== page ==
Back in January, I concluded a post on Iran and the use of ad hoc groups in international politics with this reflection:
[T]he Iran situation has already demonstrated what should have been clear all along for the small EU states about the CFSP - the Common Foreign and Security Policy - project. The formation of the E3 [UK, France, Germany], as proposed by the UK (via Mandelson) before 9/11 is itself an ad hoc. While it is definitely true that common EU foreign policy stances cannot be had without the consent of the E3, their going it alone without the veneers of an EU emissary goes a long way to show the difference between lofty words and the necessities of realpolitik. Not that surprising of course. But it is a healthy reminder for all of those who insistently and intuitively always start their analyses about international politics with calls for formal insitutionalizations and - oh, the ring of it - international law.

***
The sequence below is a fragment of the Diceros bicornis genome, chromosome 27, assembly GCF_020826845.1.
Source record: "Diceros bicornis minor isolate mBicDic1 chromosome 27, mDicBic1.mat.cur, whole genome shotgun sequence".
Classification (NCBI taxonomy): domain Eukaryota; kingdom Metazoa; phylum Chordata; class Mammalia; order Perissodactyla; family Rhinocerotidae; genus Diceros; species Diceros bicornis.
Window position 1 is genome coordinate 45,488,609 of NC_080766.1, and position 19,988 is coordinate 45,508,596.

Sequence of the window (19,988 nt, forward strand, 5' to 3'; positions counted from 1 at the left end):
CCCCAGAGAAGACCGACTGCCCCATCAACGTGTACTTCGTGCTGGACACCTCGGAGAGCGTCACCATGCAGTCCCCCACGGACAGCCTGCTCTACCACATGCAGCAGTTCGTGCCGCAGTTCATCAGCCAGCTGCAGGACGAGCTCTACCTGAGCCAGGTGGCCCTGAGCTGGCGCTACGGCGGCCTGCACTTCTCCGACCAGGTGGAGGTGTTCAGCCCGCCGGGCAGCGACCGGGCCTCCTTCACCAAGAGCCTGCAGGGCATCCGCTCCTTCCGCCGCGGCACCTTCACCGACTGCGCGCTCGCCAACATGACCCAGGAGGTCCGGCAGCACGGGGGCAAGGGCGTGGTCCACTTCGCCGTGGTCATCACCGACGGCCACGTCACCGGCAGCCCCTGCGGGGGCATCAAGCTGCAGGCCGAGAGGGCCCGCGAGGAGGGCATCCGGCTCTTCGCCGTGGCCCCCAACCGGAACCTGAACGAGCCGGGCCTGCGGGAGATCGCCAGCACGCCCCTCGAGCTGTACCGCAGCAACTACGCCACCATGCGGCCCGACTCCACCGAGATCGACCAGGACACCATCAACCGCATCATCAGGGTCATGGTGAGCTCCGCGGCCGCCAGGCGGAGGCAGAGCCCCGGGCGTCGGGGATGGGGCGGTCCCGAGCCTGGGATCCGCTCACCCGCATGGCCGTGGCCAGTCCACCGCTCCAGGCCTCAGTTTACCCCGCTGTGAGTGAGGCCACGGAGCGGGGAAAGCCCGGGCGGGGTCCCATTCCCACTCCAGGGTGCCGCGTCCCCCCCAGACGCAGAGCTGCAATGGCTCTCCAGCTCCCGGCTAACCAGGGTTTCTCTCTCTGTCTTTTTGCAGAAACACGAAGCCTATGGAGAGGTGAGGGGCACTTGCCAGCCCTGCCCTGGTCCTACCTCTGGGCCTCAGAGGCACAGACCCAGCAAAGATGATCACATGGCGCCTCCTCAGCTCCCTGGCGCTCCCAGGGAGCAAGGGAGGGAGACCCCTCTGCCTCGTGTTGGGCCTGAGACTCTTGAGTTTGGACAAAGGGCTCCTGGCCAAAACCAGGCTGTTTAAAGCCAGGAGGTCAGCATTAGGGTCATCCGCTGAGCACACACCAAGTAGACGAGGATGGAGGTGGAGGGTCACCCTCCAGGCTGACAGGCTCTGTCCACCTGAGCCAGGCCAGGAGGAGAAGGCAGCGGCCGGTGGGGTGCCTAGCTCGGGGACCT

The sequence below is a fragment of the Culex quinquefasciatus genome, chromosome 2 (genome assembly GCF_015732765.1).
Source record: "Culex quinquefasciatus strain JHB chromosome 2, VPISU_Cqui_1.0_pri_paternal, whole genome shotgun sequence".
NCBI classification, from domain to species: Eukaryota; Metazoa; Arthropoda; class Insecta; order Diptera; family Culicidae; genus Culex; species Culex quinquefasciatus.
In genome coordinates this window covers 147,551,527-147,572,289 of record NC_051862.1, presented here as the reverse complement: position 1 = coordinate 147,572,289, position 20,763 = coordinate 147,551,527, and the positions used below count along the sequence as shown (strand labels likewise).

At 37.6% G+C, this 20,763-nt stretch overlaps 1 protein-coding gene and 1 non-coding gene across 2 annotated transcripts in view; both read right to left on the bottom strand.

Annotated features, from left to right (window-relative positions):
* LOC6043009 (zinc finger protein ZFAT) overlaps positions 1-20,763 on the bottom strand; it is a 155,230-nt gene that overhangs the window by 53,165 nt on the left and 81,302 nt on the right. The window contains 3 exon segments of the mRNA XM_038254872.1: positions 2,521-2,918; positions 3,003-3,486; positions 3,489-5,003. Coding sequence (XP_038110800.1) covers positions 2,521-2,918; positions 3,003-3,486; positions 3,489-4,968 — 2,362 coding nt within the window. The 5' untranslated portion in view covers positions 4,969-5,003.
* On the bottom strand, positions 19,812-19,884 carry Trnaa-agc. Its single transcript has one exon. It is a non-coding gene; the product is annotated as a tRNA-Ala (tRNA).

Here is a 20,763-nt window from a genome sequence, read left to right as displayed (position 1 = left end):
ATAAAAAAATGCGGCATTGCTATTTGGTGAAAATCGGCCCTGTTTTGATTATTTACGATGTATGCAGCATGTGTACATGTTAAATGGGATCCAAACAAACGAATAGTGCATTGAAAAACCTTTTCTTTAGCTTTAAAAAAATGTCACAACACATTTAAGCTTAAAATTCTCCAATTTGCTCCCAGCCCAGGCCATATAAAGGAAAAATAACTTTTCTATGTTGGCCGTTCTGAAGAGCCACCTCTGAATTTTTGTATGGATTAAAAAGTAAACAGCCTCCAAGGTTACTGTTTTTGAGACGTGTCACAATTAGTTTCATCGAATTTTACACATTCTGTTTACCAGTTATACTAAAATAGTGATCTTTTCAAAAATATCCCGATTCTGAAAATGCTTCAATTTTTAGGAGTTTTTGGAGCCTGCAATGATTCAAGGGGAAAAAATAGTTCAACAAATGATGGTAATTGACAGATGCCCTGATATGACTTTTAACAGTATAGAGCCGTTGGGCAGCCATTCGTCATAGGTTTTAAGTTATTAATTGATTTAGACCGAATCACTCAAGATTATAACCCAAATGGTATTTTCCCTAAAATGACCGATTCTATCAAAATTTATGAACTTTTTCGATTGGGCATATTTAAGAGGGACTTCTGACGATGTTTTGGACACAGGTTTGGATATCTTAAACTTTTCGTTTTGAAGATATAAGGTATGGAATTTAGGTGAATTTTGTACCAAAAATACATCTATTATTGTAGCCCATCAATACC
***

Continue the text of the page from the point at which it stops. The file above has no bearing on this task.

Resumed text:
Back then, the starting point for the post was that the E3 had hinted -- as part of their trilateral diplomacy with Iran and the United States -- that they in case of non-cooperaion on the nukes would consider going for sanctions against Iran outside of the UN. Now, two days ago, President Chirac of France has hinted that he is opposed to sanctions against Iran, thus weakening the aggregate negotiation position ahead of the possible talks.